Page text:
|11.05.14 at 10:04 pm ET|
WEEI’s Chris Villani feels that this winter represents the right time for the Red Sox to deal Clay Buchholz. Do you agree?
|11.05.14 at 11:31 am ET|
Red Sox second baseman Dustin Pedroia, who on Tuesday was named winner of his fourth Gold Glove, checked in with Middays with MFB on Wednesday morning and said he’s feeling substantially better since having surgery on his wrist. To hear the interview, go to the MFB audio on demand page.
Pedroia had surgery on Sept. 11 to repair a tendon in his left wrist. It caused an early end to a disappointing offensive season in which he hit .278 with seven home runs and 53 RBIs. In the field, however, he continued to shine, posting a .997 fielding percentage that ranks as the best ever for a Red Sox second baseman.
“It was just frustrating,” he said of the injury that nagged him during the season. “The year before, I found a way to perform, playing nicked up. The year before it was a loose feeling — I tore that ligament in my thumb and everything just felt loose, so I was able to figure it out and let the ball travel more and just try to slap balls the other way and get hits and not try to drive the ball. This year it was more, I was restricted. I didn’t have any motion. It was so swollen and tight all year, I couldn’t get a feel of how to get through it. It was tough. I fought it all year.
“Now that it’s fixed, it’s night and day. I can already tell that. There’s a lot of IOU’s to hand out to people, so I’m pretty excited about it.”
Added Pedroia: “I feel great. I’m back to a hundred percent. I’m doing all my lifts and everything. My rehab’s going good. I’m full strength and I’m pretty excited. It’s been a long time since I’ve been myself. It’s going to be a lot of fun next year.”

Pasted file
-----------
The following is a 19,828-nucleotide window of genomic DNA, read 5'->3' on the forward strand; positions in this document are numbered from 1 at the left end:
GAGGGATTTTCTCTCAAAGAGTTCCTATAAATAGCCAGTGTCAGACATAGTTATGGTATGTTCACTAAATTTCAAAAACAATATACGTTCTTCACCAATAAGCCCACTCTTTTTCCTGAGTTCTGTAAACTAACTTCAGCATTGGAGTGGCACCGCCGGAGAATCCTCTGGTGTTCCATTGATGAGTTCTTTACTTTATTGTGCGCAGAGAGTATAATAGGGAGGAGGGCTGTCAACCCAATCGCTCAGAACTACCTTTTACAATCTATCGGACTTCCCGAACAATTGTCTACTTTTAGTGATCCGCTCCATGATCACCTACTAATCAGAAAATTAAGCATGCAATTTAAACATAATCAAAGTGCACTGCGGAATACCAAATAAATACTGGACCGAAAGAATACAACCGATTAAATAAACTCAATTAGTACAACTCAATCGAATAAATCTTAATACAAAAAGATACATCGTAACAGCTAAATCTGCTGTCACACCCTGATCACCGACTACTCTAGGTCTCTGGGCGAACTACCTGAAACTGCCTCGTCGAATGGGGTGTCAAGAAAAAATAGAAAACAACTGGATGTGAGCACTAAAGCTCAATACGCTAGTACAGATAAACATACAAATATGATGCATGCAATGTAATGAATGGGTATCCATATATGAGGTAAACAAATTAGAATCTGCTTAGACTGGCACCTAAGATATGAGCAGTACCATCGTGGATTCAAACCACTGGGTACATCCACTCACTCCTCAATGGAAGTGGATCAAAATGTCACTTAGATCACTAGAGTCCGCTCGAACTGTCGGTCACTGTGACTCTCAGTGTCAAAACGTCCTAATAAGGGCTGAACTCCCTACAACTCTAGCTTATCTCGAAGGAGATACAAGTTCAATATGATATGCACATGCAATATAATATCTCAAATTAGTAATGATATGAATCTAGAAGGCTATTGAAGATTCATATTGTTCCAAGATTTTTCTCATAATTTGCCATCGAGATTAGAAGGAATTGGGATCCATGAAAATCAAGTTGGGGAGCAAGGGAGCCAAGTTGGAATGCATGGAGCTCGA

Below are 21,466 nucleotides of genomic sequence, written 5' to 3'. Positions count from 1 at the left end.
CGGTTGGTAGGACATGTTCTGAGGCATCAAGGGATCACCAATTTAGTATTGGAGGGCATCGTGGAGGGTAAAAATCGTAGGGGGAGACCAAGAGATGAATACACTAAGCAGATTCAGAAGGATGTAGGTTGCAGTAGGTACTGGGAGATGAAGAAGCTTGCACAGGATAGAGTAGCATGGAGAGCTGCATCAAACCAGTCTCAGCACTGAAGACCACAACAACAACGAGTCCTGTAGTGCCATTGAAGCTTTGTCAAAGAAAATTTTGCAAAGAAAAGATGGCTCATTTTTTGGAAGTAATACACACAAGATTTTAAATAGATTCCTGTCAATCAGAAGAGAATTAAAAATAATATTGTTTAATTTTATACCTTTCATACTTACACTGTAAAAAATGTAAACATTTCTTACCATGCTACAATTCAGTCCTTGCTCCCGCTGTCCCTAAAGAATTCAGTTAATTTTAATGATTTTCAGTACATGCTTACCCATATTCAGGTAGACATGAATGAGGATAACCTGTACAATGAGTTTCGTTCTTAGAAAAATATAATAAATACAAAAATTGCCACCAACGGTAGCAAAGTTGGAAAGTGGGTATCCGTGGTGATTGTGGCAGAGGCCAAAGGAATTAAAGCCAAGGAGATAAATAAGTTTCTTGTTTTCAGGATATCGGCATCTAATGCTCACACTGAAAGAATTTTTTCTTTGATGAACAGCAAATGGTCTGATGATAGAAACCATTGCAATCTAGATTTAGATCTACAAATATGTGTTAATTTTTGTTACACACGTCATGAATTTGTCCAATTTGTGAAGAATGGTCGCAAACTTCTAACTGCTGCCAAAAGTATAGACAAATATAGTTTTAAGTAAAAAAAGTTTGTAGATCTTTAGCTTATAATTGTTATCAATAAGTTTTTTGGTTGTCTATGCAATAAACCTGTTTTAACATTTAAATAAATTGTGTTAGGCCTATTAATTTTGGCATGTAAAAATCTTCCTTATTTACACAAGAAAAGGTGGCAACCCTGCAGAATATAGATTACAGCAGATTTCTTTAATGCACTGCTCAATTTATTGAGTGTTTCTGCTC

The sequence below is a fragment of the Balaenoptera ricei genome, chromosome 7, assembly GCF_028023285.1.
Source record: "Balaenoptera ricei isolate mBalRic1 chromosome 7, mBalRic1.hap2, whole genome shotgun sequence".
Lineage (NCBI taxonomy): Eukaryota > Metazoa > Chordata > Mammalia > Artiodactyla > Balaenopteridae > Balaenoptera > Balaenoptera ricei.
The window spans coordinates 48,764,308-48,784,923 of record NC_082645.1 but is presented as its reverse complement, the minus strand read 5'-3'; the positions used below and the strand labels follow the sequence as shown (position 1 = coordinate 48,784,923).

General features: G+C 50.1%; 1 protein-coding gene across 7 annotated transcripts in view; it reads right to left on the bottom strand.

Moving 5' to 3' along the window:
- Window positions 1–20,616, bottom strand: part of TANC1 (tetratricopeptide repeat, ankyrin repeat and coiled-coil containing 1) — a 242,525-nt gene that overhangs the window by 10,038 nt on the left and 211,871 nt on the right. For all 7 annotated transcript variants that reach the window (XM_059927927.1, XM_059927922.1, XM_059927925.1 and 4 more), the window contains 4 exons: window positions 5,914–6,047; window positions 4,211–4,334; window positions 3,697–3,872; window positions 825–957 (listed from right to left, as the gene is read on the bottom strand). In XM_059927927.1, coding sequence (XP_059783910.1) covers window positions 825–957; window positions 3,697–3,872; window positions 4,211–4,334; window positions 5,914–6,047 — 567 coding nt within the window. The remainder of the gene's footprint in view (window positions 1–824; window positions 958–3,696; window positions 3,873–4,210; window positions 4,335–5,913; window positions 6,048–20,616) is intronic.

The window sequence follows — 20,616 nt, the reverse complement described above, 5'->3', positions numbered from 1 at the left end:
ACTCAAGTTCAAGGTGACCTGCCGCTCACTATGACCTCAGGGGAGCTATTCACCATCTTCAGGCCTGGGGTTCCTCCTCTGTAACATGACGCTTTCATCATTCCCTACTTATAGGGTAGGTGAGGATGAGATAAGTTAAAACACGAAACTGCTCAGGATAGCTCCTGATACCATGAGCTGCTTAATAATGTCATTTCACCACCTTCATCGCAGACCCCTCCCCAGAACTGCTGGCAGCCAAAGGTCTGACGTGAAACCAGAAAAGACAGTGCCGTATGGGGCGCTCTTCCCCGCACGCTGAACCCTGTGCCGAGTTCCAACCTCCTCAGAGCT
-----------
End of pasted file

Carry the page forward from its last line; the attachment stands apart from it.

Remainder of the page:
Pedoria received a reported eight-year, $110 million contract in the middle of the 2013 season. There are critics who say the Sox overpaid for an aging player who has struggled with injuries of late.
“Honestly, I never put any pressure on me about that,” Pedroia said. “My job is to come out and win games. For what I do to try to help the team win, I don’t know how much they’re paying for that these days but I’m sure it’s a lot, and my contract’s a lot, so there’s not anybody that puts the amount of expectations to perform well than me.
“So, trust me, I don’t need anybody to get on me or anybody to say anything bad about me if I don’t play well. Trust me, I’m pretty hard on myself as it is. I don’t ever look at it like that. I view everything as wins and losses. And obviously when your team’s in last place, that’s how I view it as not good. I’d rather live up to wins and losses than anything else.”
The Red Sox went from last place in 2012 to World Series champions in 2013 back to last place last season. Pedroia is eager to get the Sox back to the top next year.